• Ankle joint capsule opened; talofibular, calcaneofibular, and deep portion of deltoid ligaments released (blunt dissection)
  • Release of distal tibial and fibula ligaments
  • Posterior release of the subtalar joint
  • With foot held just above neutral, tendocalcaneum is repaired and skin closed
  • Plaster-of-Paris cast in corrected position for 4 weeks, followed by splints until maturity

A posteromedial release (Turco procedure[46, 45] ) is performed as follows. (See the images below.) 

Posteromedial release for clubfoot. Posteromedial release for clubfoot.
Schematic representation of posteromedial release. Schematic representation of posteromedial release.

Make a medial incision 8-9 cm long from the base of the first metatarsal to the tendocalcaneum, curving it just inferior to the medial malleolus without undermining skin. Mobilize and expose the tendons of the tibialis posterior, FDL, FHL, Achilles tendon, and posterior NV bundle.

Continuing the incision in the sheaths of FDL and FHL, divide the master knot of Henry beneath the navicular. Divide the spring ligament, detaching it from the sustentaculum tali and the origin of the abductor hallucis. Release the remaining contractures, starting posteriorly. Lengthen the Achilles tendon (Z-plasty), detaching the medial half of the tendon insertion.

Retract the NV bundle and FHL anteriorly to expose the posterior aspect of the ankle and subtalar joints. Then, incise the posterior capsule of the ankle joint under direct visualization, as well as the posterior talofibular ligament (if necessary, at this time). Divide the subtalar capsule and calcaneofibular ligament.

Retract the NV bundle posteriorly, and divide the tibiocalcaneal part of the deltoid ligament. Lengthen the tibialis posterior if it is contracted. Open the talonavicular joint and divide its capsule, but avoid damaging the articular surface. Then, release the subtalar ligaments and reduce the navicular onto the head of the talus, which should properly align the other tarsal bones.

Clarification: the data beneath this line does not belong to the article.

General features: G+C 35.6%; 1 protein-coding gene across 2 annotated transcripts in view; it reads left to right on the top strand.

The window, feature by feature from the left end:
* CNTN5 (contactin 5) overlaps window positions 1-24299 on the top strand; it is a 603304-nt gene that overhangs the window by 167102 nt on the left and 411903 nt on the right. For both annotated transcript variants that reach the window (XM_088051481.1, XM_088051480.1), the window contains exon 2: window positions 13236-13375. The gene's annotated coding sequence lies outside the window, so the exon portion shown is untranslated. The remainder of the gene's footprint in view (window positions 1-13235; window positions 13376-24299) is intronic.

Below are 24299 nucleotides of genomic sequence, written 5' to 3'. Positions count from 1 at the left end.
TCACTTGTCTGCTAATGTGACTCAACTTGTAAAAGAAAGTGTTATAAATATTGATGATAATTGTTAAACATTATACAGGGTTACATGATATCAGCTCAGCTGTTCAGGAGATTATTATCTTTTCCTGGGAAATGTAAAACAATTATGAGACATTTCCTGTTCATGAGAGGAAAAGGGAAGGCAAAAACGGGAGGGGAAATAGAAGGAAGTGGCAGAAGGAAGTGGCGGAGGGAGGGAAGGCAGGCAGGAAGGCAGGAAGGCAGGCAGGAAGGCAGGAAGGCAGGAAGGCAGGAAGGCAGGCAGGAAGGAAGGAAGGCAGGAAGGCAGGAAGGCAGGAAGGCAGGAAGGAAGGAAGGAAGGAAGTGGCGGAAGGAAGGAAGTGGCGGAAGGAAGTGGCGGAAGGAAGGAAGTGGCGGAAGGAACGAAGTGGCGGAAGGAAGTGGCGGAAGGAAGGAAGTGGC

Ensure that the relation of the talus to the calcaneus and navicular is correct, and stabilize the foot with Kirschner wires (K-wires). The first K-wire is passed from the dorsum of the foot across the first metatarsal shaft, the medial cuneiform, the navicular, and into the talus. A second wire fixes the subtalar joint, and this should maintain the foot in the corrected position.

Apply an above-the-knee plaster-of-Paris cast, which is changed at 3 weeks and maintained to 6 weeks. The foot is initially held in slight equinus if there is tension on the skin closure, which is corrected at the time of cast change. Splintage is continued for at least 4 months after surgery, and night splints are used for several years.

The Ilizarov correction is used for recurrent clubfeet, especially in conditions such as arthrogryposis.[49, 50, 51, 52] (See the image below.) The calcaneum is held with two opposing olive-tipped wires. The distractor force, in the form of heel-pushing distractors, must be posteriorly directed to prevent anterior subluxation of the talus in the ankle mortise.

Ilizarov distraction for arthrogrypotic clubfoot. Ilizarov distraction for arthrogrypotic clubfoot.

Joshi's external stabilization system (JESS), an external fixator–based method that makes use of differential distraction, has been employed to treat neglected, neurogenic, or relapsed clubfeet. A study of 31 such clubfeet in 24 patients (16 males, 8 females; age range, 2-10 years) by Altaf et al found that JESS led to correction of all clubfoot components in all patients, though one patient did require tibialis anterior transfer for dynamic forefoot adduction at the end of treatment.[53]

Postoperative Care

Pay meticulous attention to the wound after surgery. If the skin closure is difficult, it is better to leave the wound open and allow it to granulate for a delayed primary or secondary closure or allow it to heal by granulation tissue. Skin grafts also can be used to cover the defect. The plaster splint should be only lightly applied, and the wound should be inspected regularly.

The transfixion pins usually are removed in 3-6 weeks. The foot requires splintage in appropriate footwear for 6-12 months.